This week, the Smithsonian’s National Portrait Gallery added a photo of transgender Latina activist Sylvia Rivera to its collection. This is the first transgender portrait to be added to the museum’s collection.

The photo is of Rivera, her partner Julia Murray and Christina Hayworth at the New York City Pride parade in 2000. 

Rivera was a leading participant in the Stonewall Riots and founding member of early LGBT organizations and STAR, one of the first trans-specific rights organizations.

"She had to fight for her own home in the movement she helped launch," said Jay Brown, HRC's Director of Research and Public Education. "It's great to see the Smithsonian honoring her memory with this inclusion -- and ensuring that visitors to the museum get to know our history as a transgender movement a better through her photo."

“Rivera’s legacy has led to organizations like the Sylvia Rivera Law Project, which ‘works to guarantee that all people are free to self-determine their gender identity and expression, regardless of income or race,’” the portrait gallery explained. “The SRLP provides much-needed legal services for those who cannot afford representation. This organization is continuing Rivera’s lifelong work to ensure a stable and safe existence for transgender, intersex and gender nonconforming people.”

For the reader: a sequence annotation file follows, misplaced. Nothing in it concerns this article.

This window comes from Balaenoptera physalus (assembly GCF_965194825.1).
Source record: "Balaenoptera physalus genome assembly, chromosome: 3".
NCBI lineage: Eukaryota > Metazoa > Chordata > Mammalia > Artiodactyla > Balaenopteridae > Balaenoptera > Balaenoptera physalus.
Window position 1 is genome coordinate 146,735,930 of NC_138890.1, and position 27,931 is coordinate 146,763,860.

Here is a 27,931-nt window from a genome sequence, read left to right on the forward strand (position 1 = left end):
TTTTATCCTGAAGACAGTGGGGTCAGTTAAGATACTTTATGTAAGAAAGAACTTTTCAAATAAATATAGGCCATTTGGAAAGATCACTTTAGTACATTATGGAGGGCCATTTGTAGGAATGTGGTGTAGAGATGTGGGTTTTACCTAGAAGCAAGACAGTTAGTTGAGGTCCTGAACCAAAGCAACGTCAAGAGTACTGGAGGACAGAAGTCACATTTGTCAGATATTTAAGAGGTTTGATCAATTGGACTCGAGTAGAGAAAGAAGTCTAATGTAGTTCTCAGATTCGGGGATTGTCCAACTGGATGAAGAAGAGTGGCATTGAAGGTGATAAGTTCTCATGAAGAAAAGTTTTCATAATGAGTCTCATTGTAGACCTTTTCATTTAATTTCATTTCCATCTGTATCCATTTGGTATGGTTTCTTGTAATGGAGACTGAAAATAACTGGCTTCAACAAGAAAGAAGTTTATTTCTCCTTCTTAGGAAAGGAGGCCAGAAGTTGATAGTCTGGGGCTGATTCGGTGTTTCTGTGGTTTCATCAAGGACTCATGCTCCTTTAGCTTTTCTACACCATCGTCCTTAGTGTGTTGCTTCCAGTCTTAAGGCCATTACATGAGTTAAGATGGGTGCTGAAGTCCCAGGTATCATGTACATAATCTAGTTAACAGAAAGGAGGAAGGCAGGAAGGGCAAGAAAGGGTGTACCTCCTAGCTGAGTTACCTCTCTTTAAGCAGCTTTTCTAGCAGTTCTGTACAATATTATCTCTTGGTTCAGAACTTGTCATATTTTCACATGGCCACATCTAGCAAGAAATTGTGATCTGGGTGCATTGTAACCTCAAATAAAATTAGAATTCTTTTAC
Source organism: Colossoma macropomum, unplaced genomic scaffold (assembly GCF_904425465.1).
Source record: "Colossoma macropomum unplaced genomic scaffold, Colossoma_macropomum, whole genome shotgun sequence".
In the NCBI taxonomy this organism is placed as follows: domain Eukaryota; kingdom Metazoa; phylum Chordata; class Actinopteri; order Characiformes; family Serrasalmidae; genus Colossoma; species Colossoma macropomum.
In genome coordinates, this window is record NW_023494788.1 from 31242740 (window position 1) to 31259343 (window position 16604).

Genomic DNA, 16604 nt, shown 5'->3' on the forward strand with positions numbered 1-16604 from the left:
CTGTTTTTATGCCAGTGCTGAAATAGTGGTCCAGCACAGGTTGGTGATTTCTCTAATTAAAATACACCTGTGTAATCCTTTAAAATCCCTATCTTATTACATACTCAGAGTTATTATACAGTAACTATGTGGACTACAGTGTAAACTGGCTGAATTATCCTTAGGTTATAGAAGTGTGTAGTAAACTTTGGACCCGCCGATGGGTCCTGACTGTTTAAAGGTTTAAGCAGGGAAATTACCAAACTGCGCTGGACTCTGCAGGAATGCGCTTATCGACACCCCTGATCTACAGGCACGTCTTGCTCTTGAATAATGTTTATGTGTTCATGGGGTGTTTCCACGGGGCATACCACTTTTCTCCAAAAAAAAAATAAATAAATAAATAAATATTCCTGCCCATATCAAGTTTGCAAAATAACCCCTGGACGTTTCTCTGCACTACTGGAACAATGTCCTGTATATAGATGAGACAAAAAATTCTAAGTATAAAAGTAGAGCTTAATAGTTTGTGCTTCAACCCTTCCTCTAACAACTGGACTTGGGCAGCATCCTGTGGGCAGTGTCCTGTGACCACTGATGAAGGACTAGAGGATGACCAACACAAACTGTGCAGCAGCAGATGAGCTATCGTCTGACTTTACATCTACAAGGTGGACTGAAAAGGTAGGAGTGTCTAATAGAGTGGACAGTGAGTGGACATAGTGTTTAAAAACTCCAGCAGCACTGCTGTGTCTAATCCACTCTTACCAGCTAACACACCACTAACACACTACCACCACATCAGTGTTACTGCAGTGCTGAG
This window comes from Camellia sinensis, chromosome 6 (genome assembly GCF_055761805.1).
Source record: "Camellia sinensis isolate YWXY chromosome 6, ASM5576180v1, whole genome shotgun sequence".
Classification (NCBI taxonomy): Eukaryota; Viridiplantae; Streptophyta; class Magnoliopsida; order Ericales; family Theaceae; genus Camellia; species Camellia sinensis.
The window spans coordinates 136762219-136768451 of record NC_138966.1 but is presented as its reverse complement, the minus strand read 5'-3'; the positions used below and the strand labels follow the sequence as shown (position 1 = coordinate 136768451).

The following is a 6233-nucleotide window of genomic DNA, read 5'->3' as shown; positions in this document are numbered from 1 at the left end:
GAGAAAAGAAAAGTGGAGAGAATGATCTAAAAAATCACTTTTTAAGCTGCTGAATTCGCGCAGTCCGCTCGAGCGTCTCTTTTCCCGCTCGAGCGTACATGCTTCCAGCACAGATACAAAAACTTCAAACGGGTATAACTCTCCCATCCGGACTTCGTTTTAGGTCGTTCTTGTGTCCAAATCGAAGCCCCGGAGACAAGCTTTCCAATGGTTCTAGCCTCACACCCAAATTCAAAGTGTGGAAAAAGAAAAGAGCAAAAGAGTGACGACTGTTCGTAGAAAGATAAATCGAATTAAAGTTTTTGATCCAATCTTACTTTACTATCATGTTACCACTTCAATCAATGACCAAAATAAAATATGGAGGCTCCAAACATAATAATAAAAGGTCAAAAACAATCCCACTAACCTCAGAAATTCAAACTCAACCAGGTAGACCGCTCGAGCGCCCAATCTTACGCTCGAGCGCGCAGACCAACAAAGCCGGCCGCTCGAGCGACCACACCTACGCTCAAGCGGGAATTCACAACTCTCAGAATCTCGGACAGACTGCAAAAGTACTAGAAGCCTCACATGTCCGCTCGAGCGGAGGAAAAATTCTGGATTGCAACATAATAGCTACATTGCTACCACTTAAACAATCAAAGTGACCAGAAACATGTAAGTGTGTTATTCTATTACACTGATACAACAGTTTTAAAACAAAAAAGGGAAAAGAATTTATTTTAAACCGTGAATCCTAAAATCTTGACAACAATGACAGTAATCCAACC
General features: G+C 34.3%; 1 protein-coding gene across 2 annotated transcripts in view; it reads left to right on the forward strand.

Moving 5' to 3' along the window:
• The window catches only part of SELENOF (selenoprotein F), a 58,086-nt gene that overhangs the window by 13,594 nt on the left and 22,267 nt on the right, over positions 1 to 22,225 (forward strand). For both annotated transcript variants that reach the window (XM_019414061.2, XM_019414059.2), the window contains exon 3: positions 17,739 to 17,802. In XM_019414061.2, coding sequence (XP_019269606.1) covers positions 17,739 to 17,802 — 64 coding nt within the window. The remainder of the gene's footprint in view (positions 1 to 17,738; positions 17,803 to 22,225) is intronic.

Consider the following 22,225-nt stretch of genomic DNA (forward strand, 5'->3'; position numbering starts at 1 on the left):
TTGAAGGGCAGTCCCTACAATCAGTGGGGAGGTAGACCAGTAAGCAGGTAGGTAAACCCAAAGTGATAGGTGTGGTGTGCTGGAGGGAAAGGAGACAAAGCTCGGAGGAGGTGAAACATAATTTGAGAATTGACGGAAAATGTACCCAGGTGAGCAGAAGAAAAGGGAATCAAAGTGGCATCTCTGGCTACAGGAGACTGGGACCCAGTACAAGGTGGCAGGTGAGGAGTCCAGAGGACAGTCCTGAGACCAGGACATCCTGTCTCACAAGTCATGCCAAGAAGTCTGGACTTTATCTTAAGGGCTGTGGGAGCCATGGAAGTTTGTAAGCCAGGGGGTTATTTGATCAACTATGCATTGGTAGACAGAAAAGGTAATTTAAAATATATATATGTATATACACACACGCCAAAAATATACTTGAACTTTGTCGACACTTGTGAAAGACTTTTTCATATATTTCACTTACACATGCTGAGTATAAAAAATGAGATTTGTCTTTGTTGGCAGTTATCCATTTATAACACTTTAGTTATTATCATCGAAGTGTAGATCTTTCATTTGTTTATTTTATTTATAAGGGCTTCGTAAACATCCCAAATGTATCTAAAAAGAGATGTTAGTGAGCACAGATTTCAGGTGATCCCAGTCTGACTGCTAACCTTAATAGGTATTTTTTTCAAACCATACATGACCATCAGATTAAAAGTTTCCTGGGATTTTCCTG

Her image is a part of the National Portrait Gallery ‘s “Struggle for Justice” exhibition.

Photo: Sylvia Rivera (with Christina Hayworth and Julia Murray) by Luis Carle, gelatin silver print, 2000. National Portrait Gallery, Smithsonian Institution; acquisition made possible through the support of the Latino Initiatives Pool, administered by the Smithsonian Latino Center.

Smithsonian’s National Portrait Gallery


Filed under: Transgender, Community

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